Monday, September 16, 2013

Preserving Artifacts Isn't Just for Archaeologists... or Administrators

Well Education Universe, I have some news for you-

Charlotte Danielson and her four domains are going to invade your school if they haven't already.  If you are like me, an Illinois educator, you know that soon enough our evaluation will be tied to four domains:  Planning and Preparation, Classroom Environment, Instruction, and Professional Responsibilities.

Most schools require a combination of walkthroughs and formal observations to p determine an overall rating.  The information from these encounters is presented in the form of "artifacts" or "evidence."  Administrators are trained to collect this evidence, and while most teachers are not, we still need to do it.

This is where Google can come to the rescue.

With a few short clicks, you can set up a Google Doc form to help you.  I have done so already.  Setting up some sort of "artifact collection system" is a good idea because it allows you to store your own evidence of your quality teaching and professional experiences.  Nothing is worse than being caught with your pants down come your end-of-the-year evaluation.  While it should not be perceived that you are "going to war" during your end-of-the-year meeting, you do want to go prepared.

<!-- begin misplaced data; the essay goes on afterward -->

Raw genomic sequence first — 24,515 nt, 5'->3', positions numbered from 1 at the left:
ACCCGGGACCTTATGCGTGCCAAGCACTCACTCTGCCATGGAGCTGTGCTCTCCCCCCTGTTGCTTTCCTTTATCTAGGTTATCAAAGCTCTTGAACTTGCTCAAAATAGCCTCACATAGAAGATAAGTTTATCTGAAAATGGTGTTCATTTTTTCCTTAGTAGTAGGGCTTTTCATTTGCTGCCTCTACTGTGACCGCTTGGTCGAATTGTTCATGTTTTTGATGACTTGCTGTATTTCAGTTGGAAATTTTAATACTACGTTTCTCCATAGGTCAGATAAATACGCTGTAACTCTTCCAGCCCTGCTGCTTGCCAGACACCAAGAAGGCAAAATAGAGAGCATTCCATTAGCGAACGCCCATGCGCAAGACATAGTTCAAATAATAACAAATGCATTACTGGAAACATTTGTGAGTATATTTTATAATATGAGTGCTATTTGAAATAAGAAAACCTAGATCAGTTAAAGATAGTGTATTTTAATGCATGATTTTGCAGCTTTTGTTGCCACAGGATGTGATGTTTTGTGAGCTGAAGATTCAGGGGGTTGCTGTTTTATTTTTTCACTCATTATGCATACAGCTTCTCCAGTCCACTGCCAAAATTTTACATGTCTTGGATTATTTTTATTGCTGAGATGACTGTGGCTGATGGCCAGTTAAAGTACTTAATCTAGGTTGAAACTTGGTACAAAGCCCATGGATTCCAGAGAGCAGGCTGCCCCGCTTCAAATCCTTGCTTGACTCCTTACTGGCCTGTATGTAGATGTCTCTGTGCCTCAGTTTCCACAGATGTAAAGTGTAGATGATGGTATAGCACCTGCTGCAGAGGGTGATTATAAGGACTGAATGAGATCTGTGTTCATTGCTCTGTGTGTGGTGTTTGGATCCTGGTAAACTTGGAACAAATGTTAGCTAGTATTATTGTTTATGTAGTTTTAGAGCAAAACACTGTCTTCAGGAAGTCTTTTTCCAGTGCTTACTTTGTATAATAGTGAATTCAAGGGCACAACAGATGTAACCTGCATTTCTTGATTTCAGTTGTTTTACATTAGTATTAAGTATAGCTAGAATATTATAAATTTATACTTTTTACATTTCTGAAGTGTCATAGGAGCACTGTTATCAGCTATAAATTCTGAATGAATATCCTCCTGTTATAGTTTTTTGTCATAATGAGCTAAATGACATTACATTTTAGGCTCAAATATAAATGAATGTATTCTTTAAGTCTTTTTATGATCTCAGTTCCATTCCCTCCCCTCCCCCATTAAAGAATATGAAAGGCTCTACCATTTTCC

Administrators are busy.  They can't possibly see all of the good things your are doing in your classroom.  They may see some, or see you on a day you could wish you had back.  But if you are keeping your own evidence and collecting your own artifacts, you can showcase yourself to the best of your ability.

It's one of those things where you say to yourself that you will do later on... but we know we get busy.  Do it as you go.  You'll be amazed at what you are finding.  Just like we can't possibly show administrators everything we want to, we can't possibly just remember everything we do in the year.

Many pieces of evidence aren't planned.  That talk you have with an upset student, the spur of the moment lesson deviation, and the parent conversation you just happen to have in passing as you went to the office can also be pieces of evidence.  You won't remember those next week, let alone in May.

So do yourself a favor, and keep track of how good you are at what you do.  Your students will be the ones who benefit from you being a more mindful professional.

Take Care,

Mr. J.

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